top last week which resulted in the
deatli of one negro workman, the
probable deatli of another and the
serious wounding of two. A bucket,
which was used to haul the men up
and down a shaft for the tunnel
slipped and fell and the men crashed
through the opening the entire
length. The work is being done on
the building of a spur of the Louis
ville & Xashville railroad under one
of the steepest railroad grades in the
country, connecting Ridgeton and
Library for Cleveland.
Andrew Carnegie has offered the
little town of Cleveland 10,000 for a
public library, provided the town
will give one thousand dollars annu
ally to maintain it.
Historic Building Collapsed.
The historic Lynn store at Kings
port, a frame and brick structure,
collapsed last week. The store was
built by John Lynn and was prob
ably the first mercantile house es
tablished in Tennessee east of
Killed 13 y a Dynamite Explosion.
Bud Martin, a white man, and
Joe'Voutree and Wm. Bennett, ne
groes, Avere accidental! killed at a
railroad camp in the western out
skirts of Xashville last week by the
accidental explosion of two sticks of
dynamite. The men's bodies were
fearfully mangled and are unrecog
nizable. Just how the explosion oc
curred is not known. The negroes
were employes of the road. The
white man was not. Martin, the
white man, was hurled loO feet.
Portions of one negro's body and
fragments of his clothing were land
ed in a tree seventy-five feet away.
Gibson Farmers Institute.
An executive committee composed
of two farmers from each civil dis
trict in Gibson county will meet at
the court house in Trenton early in
March, to arrange a program and
appoint a place for the next session
of the Gibson County Farmers' In
stitute, which will meet some time
in May next.- The farmers of this
county are fast falling in line with
progressive and up-to-date farming
and are abreast of nearly all thc
best methods in this line of business
and arc taking part in the building
up of the great agricultural interest
of the country.
A Xew Branch Railroad.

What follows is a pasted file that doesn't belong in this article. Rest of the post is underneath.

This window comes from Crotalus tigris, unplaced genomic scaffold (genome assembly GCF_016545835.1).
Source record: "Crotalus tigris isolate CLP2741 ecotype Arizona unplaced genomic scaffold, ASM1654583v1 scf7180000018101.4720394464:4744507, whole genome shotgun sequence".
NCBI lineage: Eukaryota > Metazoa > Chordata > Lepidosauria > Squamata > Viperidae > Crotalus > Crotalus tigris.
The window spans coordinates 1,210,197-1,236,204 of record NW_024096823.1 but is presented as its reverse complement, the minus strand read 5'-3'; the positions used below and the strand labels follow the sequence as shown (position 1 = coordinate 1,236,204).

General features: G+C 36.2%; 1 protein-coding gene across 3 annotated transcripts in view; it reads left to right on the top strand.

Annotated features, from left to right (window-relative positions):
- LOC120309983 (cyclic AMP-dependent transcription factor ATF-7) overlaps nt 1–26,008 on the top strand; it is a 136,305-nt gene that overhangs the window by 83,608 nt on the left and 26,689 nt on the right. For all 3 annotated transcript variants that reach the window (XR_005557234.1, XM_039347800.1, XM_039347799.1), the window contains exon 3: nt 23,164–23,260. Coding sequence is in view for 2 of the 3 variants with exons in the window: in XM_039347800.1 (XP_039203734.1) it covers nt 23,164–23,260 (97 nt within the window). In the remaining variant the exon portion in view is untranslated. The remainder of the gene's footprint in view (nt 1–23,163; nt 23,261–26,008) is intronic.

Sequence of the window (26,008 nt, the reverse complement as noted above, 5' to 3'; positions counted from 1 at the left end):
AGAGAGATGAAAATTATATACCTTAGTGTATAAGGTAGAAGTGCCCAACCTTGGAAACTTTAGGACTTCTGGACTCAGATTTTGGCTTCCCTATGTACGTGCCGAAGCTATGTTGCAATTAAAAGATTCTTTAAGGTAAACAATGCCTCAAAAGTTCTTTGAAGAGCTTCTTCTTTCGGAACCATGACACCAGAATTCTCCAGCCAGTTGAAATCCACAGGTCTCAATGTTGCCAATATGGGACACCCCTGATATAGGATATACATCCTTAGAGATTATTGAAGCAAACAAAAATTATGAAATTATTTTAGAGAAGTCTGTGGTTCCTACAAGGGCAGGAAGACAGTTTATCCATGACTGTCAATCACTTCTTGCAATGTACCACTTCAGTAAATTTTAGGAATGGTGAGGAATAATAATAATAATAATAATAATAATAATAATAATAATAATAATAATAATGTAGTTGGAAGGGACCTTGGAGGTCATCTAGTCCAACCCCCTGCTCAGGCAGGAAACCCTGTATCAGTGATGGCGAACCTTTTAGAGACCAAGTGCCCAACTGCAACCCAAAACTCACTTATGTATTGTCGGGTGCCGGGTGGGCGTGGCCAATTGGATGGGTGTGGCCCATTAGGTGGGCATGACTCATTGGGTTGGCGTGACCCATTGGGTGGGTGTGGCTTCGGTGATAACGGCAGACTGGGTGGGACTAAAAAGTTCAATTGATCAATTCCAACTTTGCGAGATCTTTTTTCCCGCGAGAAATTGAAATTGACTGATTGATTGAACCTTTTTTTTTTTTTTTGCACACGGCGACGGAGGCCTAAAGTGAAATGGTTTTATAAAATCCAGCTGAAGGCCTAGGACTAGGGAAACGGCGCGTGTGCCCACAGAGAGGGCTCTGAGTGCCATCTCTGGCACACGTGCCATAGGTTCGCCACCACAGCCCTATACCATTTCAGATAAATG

A new railroad is being surveyed
from Lancing, a small place on the
Cincinnati Southern, ninety-seven
miles from Chattanooga, to South
Pittsburg. This line will pass
through the richest coal fields in
Tennessee, and will enter some of
the territory now traversed by
branch lines of the Xashville, Chat
tanooga & St. Louis. J. H. Mc
Cord, president of tho company
building the line, when asked
whether or not the Southern was
backing the new road, refused to an
Cigarette Act Faulty.
The Supreme Court last week in
a case which went up from Xash
ville decided that the act of 1901,
preventing the importation or sale
of cigarettes or cigarette-papers in
Tennessee, did not prevent the giv
ing away of cigarette papers, where
the giving away is not coupled with
the importation. The court held
that the act was faulty in its word
ing, although valid except as to the
giving away of the paper.
Sardines Cause a Tragedy.
Sylvester Willard shot and in
stantly killed Kichard Arnold at
Milton, last week. Arnold and oth
ers were drinking and Arnold re
fused to pay for some sardines
which he had bought and eaten in
Willard's store. A quarrel followed
and Willard says Arnold attempted
to draw a pistol, but lie drew his and
shot Arnold dead. Willard tele
phoned the sheriff to come and get
Pushing a Railroad.
The question of building a rail
road from Jackson via Dycrsburg to
the Mississipip river has been active
ly revived and local parties have
been in correspondence with Eastern
capitalists with a view of interest
ing them in the proposed line. The
matter has now reached a stage
where it is very probable that the
road will be built. A charter is to
be secured at once and the matter